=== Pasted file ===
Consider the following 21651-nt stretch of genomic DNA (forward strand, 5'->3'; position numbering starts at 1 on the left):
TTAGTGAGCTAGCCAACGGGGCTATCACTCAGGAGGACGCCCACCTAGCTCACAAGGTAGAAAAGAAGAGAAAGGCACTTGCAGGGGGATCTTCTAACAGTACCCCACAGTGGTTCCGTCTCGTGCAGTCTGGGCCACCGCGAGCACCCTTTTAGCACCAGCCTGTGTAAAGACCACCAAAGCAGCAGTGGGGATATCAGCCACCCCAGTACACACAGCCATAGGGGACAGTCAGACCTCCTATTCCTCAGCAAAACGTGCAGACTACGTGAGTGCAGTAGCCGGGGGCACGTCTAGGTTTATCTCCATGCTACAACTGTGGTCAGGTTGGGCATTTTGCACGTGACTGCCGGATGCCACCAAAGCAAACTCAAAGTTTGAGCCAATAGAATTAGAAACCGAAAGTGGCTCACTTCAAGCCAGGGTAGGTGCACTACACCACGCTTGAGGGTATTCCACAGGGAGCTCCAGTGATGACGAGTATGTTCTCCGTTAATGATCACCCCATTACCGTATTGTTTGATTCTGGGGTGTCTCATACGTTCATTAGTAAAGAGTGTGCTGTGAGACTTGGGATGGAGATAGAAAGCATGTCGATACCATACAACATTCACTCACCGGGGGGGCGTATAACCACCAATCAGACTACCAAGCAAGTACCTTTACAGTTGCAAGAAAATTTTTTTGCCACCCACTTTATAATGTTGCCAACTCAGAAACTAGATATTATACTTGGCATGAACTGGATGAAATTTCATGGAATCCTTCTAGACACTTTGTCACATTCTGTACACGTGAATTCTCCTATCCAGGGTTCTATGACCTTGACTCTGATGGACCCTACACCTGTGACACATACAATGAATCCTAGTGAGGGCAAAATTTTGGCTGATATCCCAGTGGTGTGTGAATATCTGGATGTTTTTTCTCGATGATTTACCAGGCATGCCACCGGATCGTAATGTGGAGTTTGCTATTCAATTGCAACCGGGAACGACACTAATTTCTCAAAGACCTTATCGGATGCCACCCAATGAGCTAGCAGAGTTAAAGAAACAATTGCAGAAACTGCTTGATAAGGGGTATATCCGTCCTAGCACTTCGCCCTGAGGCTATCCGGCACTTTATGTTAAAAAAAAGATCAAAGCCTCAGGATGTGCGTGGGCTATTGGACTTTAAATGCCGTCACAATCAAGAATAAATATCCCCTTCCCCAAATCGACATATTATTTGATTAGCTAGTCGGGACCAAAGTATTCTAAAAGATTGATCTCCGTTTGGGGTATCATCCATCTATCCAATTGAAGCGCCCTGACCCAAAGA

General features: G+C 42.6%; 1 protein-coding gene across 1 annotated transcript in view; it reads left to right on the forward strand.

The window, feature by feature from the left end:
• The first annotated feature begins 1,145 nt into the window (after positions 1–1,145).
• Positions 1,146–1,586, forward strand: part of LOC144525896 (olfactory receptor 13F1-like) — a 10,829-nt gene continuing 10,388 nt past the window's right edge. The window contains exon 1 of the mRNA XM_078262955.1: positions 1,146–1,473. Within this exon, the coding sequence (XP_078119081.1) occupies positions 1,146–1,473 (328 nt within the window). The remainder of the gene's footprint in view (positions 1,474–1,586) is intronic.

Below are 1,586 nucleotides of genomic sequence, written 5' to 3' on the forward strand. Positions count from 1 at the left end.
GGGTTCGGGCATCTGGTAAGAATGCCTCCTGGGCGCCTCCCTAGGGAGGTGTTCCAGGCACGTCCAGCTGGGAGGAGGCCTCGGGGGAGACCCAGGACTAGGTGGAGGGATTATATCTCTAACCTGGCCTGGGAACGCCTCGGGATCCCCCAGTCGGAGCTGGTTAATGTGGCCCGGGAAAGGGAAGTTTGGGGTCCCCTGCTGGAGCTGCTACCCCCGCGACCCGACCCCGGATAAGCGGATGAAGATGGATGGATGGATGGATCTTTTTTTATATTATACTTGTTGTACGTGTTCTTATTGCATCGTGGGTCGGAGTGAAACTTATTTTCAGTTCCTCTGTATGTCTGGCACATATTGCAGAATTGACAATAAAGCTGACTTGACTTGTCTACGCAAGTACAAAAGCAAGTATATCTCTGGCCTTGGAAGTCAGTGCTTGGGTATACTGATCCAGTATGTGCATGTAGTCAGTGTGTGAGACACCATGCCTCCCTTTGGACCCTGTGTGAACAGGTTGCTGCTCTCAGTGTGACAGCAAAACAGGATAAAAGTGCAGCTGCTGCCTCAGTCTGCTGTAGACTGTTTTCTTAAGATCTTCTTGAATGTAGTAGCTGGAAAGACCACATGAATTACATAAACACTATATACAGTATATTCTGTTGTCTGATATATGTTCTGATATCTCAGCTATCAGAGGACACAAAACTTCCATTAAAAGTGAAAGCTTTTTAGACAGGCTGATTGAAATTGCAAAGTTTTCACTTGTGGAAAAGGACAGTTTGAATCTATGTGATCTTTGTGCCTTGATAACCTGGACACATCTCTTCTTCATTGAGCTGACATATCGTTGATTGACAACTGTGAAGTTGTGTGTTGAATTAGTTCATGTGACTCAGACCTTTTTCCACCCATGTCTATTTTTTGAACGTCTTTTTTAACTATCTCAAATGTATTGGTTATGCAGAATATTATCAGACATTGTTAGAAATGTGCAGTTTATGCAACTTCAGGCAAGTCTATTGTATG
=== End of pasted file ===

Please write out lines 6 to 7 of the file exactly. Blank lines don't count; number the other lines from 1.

• Positions 1,146–1,586, forward strand: part of LOC144525896 (olfactory receptor 13F1-like) — a 10,829-nt gene continuing 10,388 nt past the window's right edge. The window contains exon 1 of the mRNA XM_078262955.1: positions 1,146–1,473. Within this exon, the coding sequence (XP_078119081.1) occupies positions 1,146–1,473 (328 nt within the window). The remainder of the gene's footprint in view (positions 1,474–1,586) is intronic.

Below are 1,586 nucleotides of genomic sequence, written 5' to 3' on the forward strand. Positions count from 1 at the left end.